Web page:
Horrors more evil than The White Witch and her army of beasts lurk beneath the stones of this ancient town which were only unearthed relatively recently. In 1979, a group of young potholers began to explore a crevice in the ruins of an abandoned convent. The friends were astonished to discover an underground grotto containing a well-preserved 13th century church.
PARIS’S ANCIENT ISLANDS IN THE SEINE
France - by Lynn Smith
Some 700 hundred years ago an anonymous author wrote: “To be in Paris, is to be.” How apt those words were, I thought, as I strolled along the streets of Paris early one morning some months ago. My goal was to explore the two beautiful gems lying in the River Seine – the Ile de la Cité and the Ile Saint-Louis.
EXPLORING LEGENDARY WENCESLAS SQUARE
Prague, Czech Republic - by Megan Swanik
My greatest and simplest joy while living in Prague was undoubtedly the frequent walks I took, meandering aimlessly down forgotten cobblestoned streets, pausing to sit beneath the unparalleled charm of some of the best-preserved architecture in the world.
A DIVIDED ISLAND
Cyprus - by Giuseppe Raudino
The island of Cyprus is divided into two parts, despite the international community that does not approve of this division. I dare to say that the Turkish North and the Greek South have a huge number of things in common, way more numerous than differences, and the day all Cypriots will focus only on the common things the island will be again one and united.
IT’S THE REAL THING
Florence, Italy - by Peppa Martin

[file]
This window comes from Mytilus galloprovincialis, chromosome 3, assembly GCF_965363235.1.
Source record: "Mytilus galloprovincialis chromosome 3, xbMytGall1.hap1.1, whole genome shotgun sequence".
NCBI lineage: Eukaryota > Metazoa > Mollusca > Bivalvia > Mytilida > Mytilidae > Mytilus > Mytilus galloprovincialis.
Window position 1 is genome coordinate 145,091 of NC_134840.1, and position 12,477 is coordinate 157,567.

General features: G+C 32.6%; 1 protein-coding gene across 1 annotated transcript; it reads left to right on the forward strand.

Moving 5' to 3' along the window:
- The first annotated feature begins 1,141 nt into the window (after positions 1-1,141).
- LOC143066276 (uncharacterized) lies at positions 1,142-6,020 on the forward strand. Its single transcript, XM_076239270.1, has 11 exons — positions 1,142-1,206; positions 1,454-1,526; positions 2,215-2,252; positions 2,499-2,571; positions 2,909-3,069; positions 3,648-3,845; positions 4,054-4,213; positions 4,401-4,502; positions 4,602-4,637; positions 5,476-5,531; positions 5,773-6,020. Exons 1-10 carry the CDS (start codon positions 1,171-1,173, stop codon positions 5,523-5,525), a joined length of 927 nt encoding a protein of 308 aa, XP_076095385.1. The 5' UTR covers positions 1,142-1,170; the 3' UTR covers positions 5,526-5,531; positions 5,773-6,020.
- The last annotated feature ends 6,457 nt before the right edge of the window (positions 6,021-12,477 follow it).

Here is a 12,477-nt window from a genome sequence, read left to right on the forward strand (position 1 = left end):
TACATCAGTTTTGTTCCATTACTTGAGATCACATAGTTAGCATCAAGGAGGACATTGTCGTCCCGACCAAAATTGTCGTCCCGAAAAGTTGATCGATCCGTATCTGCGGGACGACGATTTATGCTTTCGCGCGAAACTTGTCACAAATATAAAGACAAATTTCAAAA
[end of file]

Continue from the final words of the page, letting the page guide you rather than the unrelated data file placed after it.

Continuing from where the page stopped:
I am amused and entertained by the wooing of passersby that ensues, the waltz of gestures and pivots, the come-hither looks. Economic casualty aside, I presume the pride of owning an un-Burberry outweighs the pesky oppression of jail. Yesterday, I watched them in front of the Prada store, selling fake Prada bags. Some laugh, some applaud, I cringe.
HISTORY COMES TO LIFE IN MUNICH
Germany - by Johnny Caito
In addition to the chestnut lined beer gardens that fill Munich’s city center, there is a history which runs so deep that one can nearly taste the metallic remnants of 70-year-old bombs. Those who dare to look deeper into the city will find traces of one of the darkest times in the history of the planet and a city so fascinating, that even the biggest history buff’s heads will spin.
Tuscany, Italy - by Peppa Martin
What faithfully happens, as summer turns to autumn in Tuscany, is that people come down with a pernicious fever - let’s call it ‘acute funghiosis’ - which causes a delirious devotion to truffles. Truffles are discussed with the same intensity and fervor usually reserved for Plato.
BREATH OF THE DRAGON
France - by Glen Cowley
From Saint-Jean-du-Gard the Train Touriste a Vapeur des Cevennes wends it way through southern France's Cevenne Mountains, the 13 winding kilometres to Anduze; burrowing its way through tunnels, leaping the River Gardon and hugging mountainsides. Nature's vistas and mankind's legacies explode into view with every turn and twist.
A RARE VISIT TO ANCIENT PERSEPOLIS
Iran - by Neil Middelton
What was once the 'most hated city in the world' is now an empty and silent ruin. It was also one of the richest and most astounding, once famous for its wealth and beauty. Today Persepolis is an isolated ruin in the desert of Southern Iran. It stands empty not just because of its desert location but because it is deep in Iran, a country at once hospitable but seldom visited.
A TALE OF THREE CAVES
France - by Karoline Cullen
We are in a narrow cave called Font-de-Gaume, near Les Eyzies in the Dordogne Valley of southwest France. This is the cradle of prehistory, where Cro-Magnon man celebrated the world around him with cave paintings. Font-de-Gaume is the first of three different caves we visit for a glimpse of our relatives from distant times.
THE BALKANS: THE QUIRKS of ALBANIA and KOSOVO
Am I in Tirana or Vegas? - by Angela Lapham
The ongoing transformation of Albania and Kosovo means several ‘quirks’ are set to disappear. Visit now! As well as these attractions, you’ll enjoy fascinating histories, a liberal Islam rarely communicated to the West, and people delighted to welcome you into their country.
FEDERICO GARCIA LORCA’S GRENADA
Andalucia, Spain - by Ellen Johnston